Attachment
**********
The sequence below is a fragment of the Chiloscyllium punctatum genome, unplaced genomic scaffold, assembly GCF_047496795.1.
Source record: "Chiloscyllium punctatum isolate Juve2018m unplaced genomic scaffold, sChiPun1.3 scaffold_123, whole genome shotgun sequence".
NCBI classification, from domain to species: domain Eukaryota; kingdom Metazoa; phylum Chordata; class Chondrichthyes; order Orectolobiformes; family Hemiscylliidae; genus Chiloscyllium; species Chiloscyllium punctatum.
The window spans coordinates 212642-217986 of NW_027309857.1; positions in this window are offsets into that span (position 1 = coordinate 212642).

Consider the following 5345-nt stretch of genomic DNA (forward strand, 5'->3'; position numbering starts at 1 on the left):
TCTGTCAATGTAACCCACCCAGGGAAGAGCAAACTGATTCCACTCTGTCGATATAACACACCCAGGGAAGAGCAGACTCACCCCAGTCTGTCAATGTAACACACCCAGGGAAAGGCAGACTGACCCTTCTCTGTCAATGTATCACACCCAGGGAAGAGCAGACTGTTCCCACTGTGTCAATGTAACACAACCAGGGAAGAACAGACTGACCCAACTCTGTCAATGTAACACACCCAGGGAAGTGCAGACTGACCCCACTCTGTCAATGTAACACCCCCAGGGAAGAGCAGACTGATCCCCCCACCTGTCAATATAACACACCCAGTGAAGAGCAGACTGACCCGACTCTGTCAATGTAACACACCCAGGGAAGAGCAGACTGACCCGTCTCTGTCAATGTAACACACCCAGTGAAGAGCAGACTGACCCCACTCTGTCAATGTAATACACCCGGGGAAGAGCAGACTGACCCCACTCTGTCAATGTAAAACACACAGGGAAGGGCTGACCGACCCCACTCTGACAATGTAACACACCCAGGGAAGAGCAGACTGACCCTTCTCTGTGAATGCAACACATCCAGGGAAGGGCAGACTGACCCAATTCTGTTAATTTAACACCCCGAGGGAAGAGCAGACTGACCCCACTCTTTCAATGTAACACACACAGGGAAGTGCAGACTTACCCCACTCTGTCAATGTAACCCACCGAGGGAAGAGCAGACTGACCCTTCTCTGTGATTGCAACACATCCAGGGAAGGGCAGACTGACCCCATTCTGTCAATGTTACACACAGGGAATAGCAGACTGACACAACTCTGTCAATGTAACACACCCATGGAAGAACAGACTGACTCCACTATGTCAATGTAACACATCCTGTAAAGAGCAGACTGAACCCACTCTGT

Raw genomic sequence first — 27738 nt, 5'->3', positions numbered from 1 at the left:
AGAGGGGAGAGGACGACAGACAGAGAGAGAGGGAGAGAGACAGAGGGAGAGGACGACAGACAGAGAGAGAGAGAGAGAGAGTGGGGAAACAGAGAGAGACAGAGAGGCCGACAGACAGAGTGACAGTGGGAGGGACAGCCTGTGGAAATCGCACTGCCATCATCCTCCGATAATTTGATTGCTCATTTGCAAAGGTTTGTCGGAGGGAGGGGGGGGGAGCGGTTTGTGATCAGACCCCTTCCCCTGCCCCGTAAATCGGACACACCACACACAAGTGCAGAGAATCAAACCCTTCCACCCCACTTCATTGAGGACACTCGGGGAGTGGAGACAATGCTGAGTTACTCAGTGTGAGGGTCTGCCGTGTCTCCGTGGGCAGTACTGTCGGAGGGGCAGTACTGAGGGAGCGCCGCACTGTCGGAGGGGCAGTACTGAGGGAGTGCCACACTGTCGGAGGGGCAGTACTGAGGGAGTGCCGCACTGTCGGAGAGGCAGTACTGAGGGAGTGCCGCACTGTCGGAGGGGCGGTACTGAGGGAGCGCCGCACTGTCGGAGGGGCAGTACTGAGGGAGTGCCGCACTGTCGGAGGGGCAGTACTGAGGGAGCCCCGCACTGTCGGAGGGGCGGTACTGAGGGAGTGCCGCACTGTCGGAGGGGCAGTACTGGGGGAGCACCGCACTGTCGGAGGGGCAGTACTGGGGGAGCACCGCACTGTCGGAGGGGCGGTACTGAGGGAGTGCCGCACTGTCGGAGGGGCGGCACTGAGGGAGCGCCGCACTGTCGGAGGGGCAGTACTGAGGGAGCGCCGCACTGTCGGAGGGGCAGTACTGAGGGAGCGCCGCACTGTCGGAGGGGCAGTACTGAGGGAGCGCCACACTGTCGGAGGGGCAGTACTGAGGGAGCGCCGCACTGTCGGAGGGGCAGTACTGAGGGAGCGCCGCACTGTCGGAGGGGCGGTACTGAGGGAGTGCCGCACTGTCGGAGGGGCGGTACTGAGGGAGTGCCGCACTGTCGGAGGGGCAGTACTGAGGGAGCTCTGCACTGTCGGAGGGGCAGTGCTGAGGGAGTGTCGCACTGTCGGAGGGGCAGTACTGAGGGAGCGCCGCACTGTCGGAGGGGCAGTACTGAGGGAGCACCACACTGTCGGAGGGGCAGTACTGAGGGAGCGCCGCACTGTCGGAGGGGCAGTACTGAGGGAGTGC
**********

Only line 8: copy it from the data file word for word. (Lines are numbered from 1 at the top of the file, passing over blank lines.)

AGAGGGGAGAGGACGACAGACAGAGAGAGAGGGAGAGAGACAGAGGGAGAGGACGACAGACAGAGAGAGAGAGAGAGAGAGTGGGGAAACAGAGAGAGACAGAGAGGCCGACAGACAGAGTGACAGTGGGAGGGACAGCCTGTGGAAATCGCACTGCCATCATCCTCCGATAATTTGATTGCTCATTTGCAAAGGTTTGTCGGAGGGAGGGGGGGGGAGCGGTTTGTGATCAGACCCCTTCCCCTGCCCCGTAAATCGGACACACCACACACAAGTGCAGAGAATCAAACCCTTCCACCCCACTTCATTGAGGACACTCGGGGAGTGGAGACAATGCTGAGTTACTCAGTGTGAGGGTCTGCCGTGTCTCCGTGGGCAGTACTGTCGGAGGGGCAGTACTGAGGGAGCGCCGCACTGTCGGAGGGGCAGTACTGAGGGAGTGCCACACTGTCGGAGGGGCAGTACTGAGGGAGTGCCGCACTGTCGGAGAGGCAGTACTGAGGGAGTGCCGCACTGTCGGAGGGGCGGTACTGAGGGAGCGCCGCACTGTCGGAGGGGCAGTACTGAGGGAGTGCCGCACTGTCGGAGGGGCAGTACTGAGGGAGCCCCGCACTGTCGGAGGGGCGGTACTGAGGGAGTGCCGCACTGTCGGAGGGGCAGTACTGGGGGAGCACCGCACTGTCGGAGGGGCAGTACTGGGGGAGCACCGCACTGTCGGAGGGGCGGTACTGAGGGAGTGCCGCACTGTCGGAGGGGCGGCACTGAGGGAGCGCCGCACTGTCGGAGGGGCAGTACTGAGGGAGCGCCGCACTGTCGGAGGGGCAGTACTGAGGGAGCGCCGCACTGTCGGAGGGGCAGTACTGAGGGAGCGCCACACTGTCGGAGGGGCAGTACTGAGGGAGCGCCGCACTGTCGGAGGGGCAGTACTGAGGGAGCGCCGCACTGTCGGAGGGGCGGTACTGAGGGAGTGCCGCACTGTCGGAGGGGCGGTACTGAGGGAGTGCCGCACTGTCGGAGGGGCAGTACTGAGGGAGCTCTGCACTGTCGGAGGGGCAGTGCTGAGGGAGTGTCGCACTGTCGGAGGGGCAGTACTGAGGGAGCGCCGCACTGTCGGAGGGGCAGTACTGAGGGAGCACCACACTGTCGGAGGGGCAGTACTGAGGGAGCGCCGCACTGTCGGAGGGGCAGTACTGAGGGAGTGC